Date of Award
Open Access Dissertation
The purpose of this action research was to examine the disengagement of male students in remediated English Language Arts (ELA) classes. Male students are disproportionately represented in remediated ELA classes, which indicates that male students are not progressing in their literacy skills at the same rate as females. Data was gathered from an ELA section of male students through a Google survey, a group interview, and two observations of students in a co-taught class. The purpose of these data collection methods was to understand the experiences of male students to determine the source of their disengagement. A focus group with eight ELA teachers also provided insight on teacher perceptions of their male students in remediated ELA classes. Motivation theory and gender schema theory were the theoretical frameworks used to understand this issue. Motivation theory posits that people accomplish tasks when they feel effort expended to complete the task is worth the reward. Also, people complete tasks when they have an intrinsic desire because they see the importance in the task. Gender schema theory holds that people undergo sex-typing at an early age and, as a result, behave in ways which are consistent with male and female gender roles.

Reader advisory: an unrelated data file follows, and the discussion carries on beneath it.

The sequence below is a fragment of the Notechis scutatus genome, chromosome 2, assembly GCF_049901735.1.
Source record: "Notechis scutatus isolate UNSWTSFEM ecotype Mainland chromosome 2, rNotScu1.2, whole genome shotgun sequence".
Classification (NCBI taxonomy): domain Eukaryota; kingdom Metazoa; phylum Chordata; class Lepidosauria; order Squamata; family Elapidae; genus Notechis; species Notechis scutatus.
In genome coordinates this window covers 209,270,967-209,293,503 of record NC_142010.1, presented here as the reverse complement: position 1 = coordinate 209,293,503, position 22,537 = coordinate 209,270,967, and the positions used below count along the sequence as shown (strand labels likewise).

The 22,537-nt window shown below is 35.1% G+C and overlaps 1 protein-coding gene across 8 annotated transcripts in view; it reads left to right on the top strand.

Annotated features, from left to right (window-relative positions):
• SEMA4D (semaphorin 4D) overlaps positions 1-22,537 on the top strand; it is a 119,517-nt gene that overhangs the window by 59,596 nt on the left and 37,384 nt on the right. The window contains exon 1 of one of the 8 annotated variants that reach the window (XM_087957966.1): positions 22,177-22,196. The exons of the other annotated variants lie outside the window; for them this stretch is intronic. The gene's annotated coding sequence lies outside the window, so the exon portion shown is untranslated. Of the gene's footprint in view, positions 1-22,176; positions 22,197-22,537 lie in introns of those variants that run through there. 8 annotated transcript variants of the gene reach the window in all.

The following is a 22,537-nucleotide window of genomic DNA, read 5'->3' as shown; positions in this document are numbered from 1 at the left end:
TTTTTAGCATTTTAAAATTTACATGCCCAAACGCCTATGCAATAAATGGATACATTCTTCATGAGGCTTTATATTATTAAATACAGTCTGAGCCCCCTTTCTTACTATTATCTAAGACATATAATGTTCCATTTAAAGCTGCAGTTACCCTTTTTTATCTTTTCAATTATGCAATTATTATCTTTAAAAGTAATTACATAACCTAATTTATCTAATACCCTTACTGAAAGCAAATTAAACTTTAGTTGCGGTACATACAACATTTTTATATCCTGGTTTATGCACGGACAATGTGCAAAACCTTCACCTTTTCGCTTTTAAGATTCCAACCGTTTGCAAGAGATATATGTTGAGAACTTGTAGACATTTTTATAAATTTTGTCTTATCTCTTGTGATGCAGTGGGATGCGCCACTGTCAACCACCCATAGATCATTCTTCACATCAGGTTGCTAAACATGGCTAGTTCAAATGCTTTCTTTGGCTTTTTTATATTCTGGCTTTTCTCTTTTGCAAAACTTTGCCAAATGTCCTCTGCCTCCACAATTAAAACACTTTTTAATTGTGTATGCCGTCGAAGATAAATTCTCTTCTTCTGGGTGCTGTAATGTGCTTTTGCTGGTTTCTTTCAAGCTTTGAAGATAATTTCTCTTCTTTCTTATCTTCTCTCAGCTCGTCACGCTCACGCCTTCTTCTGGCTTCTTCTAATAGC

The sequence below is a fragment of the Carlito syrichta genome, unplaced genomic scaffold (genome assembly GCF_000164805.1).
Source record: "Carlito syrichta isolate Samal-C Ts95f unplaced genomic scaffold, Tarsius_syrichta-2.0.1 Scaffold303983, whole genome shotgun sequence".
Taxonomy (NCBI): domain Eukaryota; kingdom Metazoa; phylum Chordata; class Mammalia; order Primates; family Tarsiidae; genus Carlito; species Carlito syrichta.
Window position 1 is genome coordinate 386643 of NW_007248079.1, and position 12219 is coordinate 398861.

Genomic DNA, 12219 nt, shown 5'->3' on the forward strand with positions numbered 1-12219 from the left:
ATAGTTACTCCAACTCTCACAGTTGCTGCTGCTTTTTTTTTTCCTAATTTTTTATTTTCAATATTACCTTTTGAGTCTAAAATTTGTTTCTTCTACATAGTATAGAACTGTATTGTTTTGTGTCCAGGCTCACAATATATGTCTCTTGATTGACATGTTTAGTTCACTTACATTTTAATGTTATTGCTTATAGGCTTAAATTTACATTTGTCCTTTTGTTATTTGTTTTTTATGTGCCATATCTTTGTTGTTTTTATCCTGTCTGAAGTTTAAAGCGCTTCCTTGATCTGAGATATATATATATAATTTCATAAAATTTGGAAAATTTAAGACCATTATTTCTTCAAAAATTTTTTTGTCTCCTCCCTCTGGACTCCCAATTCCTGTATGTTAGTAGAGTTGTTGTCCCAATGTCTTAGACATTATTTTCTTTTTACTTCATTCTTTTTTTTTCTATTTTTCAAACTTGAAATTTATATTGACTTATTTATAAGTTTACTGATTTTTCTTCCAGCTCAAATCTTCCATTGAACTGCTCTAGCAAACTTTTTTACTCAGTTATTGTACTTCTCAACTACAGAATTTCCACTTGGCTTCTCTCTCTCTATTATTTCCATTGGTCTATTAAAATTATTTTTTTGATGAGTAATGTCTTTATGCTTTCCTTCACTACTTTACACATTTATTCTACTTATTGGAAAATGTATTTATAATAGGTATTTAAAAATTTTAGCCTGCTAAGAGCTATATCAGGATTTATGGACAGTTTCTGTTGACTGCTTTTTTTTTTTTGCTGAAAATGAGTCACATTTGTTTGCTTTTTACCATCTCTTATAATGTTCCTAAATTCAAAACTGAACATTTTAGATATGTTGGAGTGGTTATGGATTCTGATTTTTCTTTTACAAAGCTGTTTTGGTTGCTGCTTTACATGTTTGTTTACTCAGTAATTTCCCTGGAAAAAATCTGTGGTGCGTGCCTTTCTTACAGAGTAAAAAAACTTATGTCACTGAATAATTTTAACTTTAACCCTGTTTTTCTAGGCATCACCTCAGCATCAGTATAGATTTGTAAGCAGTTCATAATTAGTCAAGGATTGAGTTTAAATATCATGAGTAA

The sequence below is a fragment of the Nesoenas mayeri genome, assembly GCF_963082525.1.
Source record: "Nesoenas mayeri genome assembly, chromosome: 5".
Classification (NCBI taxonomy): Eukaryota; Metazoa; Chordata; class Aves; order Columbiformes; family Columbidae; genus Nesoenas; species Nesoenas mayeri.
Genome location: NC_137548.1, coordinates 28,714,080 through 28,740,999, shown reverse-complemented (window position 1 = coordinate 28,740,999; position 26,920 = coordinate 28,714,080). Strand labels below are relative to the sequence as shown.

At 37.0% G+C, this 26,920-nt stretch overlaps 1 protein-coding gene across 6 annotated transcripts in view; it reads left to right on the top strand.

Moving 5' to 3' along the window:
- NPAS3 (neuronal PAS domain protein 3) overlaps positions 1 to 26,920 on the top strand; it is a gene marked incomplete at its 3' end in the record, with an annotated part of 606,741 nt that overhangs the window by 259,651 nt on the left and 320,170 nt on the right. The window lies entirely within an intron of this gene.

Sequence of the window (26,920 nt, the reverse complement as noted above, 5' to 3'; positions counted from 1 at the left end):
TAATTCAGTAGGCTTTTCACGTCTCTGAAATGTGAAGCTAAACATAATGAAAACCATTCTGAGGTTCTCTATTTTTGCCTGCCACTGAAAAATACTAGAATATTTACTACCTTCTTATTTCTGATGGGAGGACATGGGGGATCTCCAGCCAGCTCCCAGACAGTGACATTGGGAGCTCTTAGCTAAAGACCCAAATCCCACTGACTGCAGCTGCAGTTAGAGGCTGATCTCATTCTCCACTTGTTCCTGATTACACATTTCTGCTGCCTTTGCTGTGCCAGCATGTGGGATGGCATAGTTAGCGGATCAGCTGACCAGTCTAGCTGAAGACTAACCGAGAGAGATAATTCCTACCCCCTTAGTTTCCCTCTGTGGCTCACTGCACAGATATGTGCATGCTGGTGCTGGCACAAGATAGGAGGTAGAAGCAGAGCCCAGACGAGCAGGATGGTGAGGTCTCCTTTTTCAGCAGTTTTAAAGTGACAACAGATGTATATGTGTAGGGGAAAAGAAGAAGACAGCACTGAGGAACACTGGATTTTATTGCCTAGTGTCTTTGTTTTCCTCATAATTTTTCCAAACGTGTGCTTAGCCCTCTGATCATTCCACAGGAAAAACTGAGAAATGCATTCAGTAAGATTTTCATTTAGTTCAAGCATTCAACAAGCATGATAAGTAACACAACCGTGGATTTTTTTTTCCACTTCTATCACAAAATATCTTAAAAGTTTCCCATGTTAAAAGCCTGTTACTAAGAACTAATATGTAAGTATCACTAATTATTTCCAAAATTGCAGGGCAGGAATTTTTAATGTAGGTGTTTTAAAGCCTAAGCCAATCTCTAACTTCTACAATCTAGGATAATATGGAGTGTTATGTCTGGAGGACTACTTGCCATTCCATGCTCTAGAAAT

The data indicated that male students do not feel motivated to learn in ELA classes because they do not see the relevance in the material being taught. Male students also indicated that their conflicted homelives often impact their school lives. Teacher responses indicated that male students in remediated ELA classes are challenging to teach because they exhibit many off task behaviors. However, neither male students nor their teachers felt there was gender bias occurring in the classroom.
Martin, J. B.(2022). Disengagement of Male Students in Remediated ELA Classes. (Doctoral dissertation). Retrieved from https://scholarcommons.sc.edu/etd/6980